It’s not uncommon for hard-working air conditioners in Cape Coral, FL to leak. Minute amounts of moisture around an air conditioner’s condensate drain are normal, especially during times of high humidity and peak summertime temperatures.

However, seeing water anywhere else or finding pooling water near the drain pipe is cause for concern. Continuing to run your cooling system until you’ve identified the underlying problem could result in equipment failure. The following is everything you should do if you AC starts leaking.

Check and Replace Your HVAC Air Filter

If you find pooling water around your indoor or outdoor cooling equipment, the very first thing to check is your HVAC air filter. When an air conditioner’s filter is thick with built-up debris, airflow slows or outright stops. The extra effort of drawing air in often causes ACs to short cycle, overheat, or shut down. Your problem is likely a dirty AC filter if you notice:

  • A sudden and steep rise in your cooling costs
  • Marked increases in indoor humidity
  • Declining indoor air quality (IAQ)
  • Increased AC noise

While replacing your air filter might solve the problem, it’s still important to have your air conditioner inspected and maintained. When HVAC air filters reach and exceed their capacity, collected debris is often blown off. This matter could be obstructing airflow in your HVAC air vents or ducting, or it might have settled on your air conditioner’s evaporator coil.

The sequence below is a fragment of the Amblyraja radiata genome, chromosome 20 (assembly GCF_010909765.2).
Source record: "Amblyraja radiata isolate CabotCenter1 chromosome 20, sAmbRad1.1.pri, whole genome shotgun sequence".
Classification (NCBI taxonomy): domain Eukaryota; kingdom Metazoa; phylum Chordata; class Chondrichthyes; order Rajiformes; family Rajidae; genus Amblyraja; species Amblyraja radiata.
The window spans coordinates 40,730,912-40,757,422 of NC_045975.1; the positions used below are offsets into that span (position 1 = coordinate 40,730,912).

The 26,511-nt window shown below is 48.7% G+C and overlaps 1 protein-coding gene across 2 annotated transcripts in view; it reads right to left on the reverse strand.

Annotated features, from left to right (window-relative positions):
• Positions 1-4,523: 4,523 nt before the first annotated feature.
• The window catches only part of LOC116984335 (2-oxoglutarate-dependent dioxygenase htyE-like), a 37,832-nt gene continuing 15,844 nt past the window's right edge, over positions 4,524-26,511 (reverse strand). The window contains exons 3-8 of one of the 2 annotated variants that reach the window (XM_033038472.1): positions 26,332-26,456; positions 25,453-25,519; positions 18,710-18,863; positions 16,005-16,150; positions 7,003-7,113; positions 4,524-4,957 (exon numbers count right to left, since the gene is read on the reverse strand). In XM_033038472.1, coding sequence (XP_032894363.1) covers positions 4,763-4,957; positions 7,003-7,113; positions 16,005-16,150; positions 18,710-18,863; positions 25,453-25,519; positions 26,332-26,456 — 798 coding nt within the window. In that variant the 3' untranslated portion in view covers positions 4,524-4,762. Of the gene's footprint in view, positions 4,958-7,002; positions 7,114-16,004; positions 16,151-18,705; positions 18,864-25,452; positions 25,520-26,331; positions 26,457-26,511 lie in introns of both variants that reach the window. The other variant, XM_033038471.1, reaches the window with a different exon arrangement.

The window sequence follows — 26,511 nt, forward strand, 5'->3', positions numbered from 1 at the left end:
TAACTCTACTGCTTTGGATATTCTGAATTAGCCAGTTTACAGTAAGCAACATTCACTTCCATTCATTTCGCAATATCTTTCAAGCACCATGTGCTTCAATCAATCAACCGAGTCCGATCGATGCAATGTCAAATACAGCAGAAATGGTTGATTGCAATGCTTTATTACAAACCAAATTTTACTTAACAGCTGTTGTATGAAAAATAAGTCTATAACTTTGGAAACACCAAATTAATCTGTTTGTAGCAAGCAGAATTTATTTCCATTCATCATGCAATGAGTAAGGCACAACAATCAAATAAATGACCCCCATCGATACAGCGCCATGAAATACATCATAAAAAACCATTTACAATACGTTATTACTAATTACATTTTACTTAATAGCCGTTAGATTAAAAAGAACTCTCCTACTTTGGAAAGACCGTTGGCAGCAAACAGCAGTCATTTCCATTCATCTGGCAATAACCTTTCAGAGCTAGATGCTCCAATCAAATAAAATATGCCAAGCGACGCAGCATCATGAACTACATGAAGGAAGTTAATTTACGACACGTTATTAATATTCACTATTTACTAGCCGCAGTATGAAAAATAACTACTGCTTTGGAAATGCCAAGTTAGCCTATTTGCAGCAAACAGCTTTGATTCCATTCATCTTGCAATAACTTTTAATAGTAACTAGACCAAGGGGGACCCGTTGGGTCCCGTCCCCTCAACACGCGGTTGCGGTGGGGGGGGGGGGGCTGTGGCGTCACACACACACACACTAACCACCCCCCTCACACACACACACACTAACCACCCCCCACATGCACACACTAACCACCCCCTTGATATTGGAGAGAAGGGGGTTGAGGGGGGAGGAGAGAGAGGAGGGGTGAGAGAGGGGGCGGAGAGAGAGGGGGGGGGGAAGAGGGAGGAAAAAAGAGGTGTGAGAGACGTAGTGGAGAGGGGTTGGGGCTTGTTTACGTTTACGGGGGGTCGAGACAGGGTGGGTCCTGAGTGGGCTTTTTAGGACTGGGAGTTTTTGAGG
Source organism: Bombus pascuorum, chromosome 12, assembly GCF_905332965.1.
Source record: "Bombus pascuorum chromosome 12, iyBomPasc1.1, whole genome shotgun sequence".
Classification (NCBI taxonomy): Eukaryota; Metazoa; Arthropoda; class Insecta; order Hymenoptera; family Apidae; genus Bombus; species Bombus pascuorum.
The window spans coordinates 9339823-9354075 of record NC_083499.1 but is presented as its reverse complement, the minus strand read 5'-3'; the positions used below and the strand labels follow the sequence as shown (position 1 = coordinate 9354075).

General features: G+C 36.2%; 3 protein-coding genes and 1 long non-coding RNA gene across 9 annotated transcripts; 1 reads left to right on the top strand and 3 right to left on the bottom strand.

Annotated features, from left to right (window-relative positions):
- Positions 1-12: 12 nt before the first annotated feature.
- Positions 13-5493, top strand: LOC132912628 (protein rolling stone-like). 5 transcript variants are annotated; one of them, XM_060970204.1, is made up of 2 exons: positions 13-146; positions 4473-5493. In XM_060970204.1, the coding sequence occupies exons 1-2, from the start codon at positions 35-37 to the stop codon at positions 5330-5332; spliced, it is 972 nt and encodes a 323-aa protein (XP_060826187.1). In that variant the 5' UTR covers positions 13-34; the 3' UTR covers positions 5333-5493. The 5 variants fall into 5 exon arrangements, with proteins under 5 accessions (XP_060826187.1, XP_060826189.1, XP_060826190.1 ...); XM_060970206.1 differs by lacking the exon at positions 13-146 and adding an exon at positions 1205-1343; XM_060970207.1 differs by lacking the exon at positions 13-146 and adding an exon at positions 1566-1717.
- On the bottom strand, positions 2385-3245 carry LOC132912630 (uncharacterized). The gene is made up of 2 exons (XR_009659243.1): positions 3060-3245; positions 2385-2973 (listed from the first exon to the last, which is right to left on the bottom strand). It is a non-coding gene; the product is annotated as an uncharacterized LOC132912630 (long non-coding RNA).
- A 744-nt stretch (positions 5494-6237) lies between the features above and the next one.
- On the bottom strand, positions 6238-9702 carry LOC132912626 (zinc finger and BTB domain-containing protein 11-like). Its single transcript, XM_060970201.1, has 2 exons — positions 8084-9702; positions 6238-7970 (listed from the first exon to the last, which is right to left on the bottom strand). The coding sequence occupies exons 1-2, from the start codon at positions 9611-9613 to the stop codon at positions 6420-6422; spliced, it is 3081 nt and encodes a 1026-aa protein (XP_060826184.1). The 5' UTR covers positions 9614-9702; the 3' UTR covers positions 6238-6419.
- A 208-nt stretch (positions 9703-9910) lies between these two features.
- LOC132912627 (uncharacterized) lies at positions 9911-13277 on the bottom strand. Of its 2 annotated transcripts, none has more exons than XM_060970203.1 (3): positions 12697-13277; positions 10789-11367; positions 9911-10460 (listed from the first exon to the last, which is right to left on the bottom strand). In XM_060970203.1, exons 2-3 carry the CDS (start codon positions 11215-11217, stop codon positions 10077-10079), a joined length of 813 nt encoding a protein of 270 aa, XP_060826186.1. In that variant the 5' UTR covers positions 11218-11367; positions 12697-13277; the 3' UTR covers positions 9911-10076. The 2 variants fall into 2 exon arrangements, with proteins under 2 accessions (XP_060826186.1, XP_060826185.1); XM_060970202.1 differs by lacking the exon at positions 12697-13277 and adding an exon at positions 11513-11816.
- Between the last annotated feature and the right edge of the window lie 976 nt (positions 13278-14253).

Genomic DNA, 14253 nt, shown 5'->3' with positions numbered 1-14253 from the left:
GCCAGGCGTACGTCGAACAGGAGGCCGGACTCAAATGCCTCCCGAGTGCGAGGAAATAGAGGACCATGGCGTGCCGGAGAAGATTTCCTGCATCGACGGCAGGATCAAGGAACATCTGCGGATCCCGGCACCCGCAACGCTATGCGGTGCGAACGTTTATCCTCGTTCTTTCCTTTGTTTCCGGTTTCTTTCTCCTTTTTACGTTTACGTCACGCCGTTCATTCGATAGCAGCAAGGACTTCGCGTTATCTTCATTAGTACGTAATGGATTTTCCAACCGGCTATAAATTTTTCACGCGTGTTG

Clean Your HVAC Air Registers and Vents

You can always check for debris at your air registers, vents, and grilles. Wipe these features down with a warm, damp cloth. If necessary, remove your HVAC air vent covers and gently vacuum just behind them.

Check for Vent Closures

Like dirty air filters, closed vents can also obstruct the movement of air. In professionally zoned HVAC systems, unwanted air is redirected into bypass ducts. In standard, central HVAC systems, closing an air vent gives unwanted air nowhere to go. This causes a dramatic rise in static pressure, and it may cause ACs to freeze, overheat, or leak.

If you have one or more air vents throughout your home that are completely closed, open them. During your next HVAC maintenance or repair appointment, have our technicians provide air balancing services. This will ensure even air distribution, limit your heating and cooling costs, and reduce HVAC system stress.

Verify That You Have the Right AC Filter Type

Even clean HVAC air filters can cause airflow problems and AC leaks if they aren’t right for the job. In addition to making sure that your AC filter is the right size and properly oriented, you should also verify that its maximum efficiency reporting value (MERV) rating isn’t too high.

MERV ratings run from one to 20, with 20 being the highest. Standard AC air filters usually have MERV ratings between six and eight. These collect many of the most common, large-sized allergens and contaminants in homes, such as hair, carpet fibers, fur, dirt, and dander.

If you recently upgraded to a filter with a much higher MERV rating, the resulting IAQ benefits could be compromised by decreased AC performance. With their larger surface areas and much tighter mesh, some high-rated filters can negatively impact airflow. If this is the case in your home, try reverting back to a standard filter to see if this solves the problem. You can work with our technicians to find the perfect filter upgrade for optimizing your IAQ without hindering your AC.

Schedule Routine Maintenance

The best way to address a leaky AC is often scheduling routine maintenance. HVAC equipment manufacturers recommend annual AC maintenance for a variety of reasons. These services prime air conditioners for the demands of the cooling season, improve their efficiency and eliminate trapped build-ups of dirt and debris. During these appointments, we also replace any missing, aged, and damaged parts.